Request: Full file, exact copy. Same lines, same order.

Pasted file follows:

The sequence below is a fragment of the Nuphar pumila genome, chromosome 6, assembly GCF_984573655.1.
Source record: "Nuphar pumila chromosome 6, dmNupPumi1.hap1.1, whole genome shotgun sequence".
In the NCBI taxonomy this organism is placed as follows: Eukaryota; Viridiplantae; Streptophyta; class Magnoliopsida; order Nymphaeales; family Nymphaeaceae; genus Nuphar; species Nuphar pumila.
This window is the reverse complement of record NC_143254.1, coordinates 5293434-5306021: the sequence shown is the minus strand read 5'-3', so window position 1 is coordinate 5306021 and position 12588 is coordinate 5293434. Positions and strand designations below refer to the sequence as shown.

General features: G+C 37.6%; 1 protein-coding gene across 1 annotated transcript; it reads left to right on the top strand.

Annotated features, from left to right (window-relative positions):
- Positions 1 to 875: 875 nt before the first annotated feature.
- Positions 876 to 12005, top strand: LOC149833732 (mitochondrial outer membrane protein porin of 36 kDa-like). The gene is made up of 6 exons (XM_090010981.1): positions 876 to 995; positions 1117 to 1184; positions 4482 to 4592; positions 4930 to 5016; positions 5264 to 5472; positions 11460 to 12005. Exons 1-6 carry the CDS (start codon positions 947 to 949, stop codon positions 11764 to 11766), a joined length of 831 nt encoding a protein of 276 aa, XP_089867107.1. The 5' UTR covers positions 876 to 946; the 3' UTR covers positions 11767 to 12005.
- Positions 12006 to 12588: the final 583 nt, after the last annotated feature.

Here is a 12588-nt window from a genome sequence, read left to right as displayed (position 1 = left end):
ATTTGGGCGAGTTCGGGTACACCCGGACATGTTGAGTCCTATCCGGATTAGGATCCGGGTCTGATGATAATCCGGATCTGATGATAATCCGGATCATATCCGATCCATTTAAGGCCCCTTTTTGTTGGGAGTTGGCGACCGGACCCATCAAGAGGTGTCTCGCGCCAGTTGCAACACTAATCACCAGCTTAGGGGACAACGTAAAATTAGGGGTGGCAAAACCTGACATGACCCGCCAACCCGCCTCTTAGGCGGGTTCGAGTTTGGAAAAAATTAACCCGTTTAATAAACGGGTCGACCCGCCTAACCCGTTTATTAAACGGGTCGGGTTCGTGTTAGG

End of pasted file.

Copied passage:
The sequence below is a fragment of the Nuphar pumila genome, chromosome 6, assembly GCF_984573655.1.
Source record: "Nuphar pumila chromosome 6, dmNupPumi1.hap1.1, whole genome shotgun sequence".
In the NCBI taxonomy this organism is placed as follows: Eukaryota; Viridiplantae; Streptophyta; class Magnoliopsida; order Nymphaeales; family Nymphaeaceae; genus Nuphar; species Nuphar pumila.
This window is the reverse complement of record NC_143254.1, coordinates 5293434-5306021: the sequence shown is the minus strand read 5'-3', so window position 1 is coordinate 5306021 and position 12588 is coordinate 5293434. Positions and strand designations below refer to the sequence as shown.

General features: G+C 37.6%; 1 protein-coding gene across 1 annotated transcript; it reads left to right on the top strand.

Annotated features, from left to right (window-relative positions):
- Positions 1 to 875: 875 nt before the first annotated feature.
- Positions 876 to 12005, top strand: LOC149833732 (mitochondrial outer membrane protein porin of 36 kDa-like). The gene is made up of 6 exons (XM_090010981.1): positions 876 to 995; positions 1117 to 1184; positions 4482 to 4592; positions 4930 to 5016; positions 5264 to 5472; positions 11460 to 12005. Exons 1-6 carry the CDS (start codon positions 947 to 949, stop codon positions 11764 to 11766), a joined length of 831 nt encoding a protein of 276 aa, XP_089867107.1. The 5' UTR covers positions 876 to 946; the 3' UTR covers positions 11767 to 12005.
- Positions 12006 to 12588: the final 583 nt, after the last annotated feature.

Here is a 12588-nt window from a genome sequence, read left to right as displayed (position 1 = left end):
ATTTGGGCGAGTTCGGGTACACCCGGACATGTTGAGTCCTATCCGGATTAGGATCCGGGTCTGATGATAATCCGGATCTGATGATAATCCGGATCATATCCGATCCATTTAAGGCCCCTTTTTGTTGGGAGTTGGCGACCGGACCCATCAAGAGGTGTCTCGCGCCAGTTGCAACACTAATCACCAGCTTAGGGGACAACGTAAAATTAGGGGTGGCAAAACCTGACATGACCCGCCAACCCGCCTCTTAGGCGGGTTCGAGTTTGGAAAAAATTAACCCGTTTAATAAACGGGTCGACCCGCCTAACCCGTTTATTAAACGGGTCGGGTTCGTGTTAGG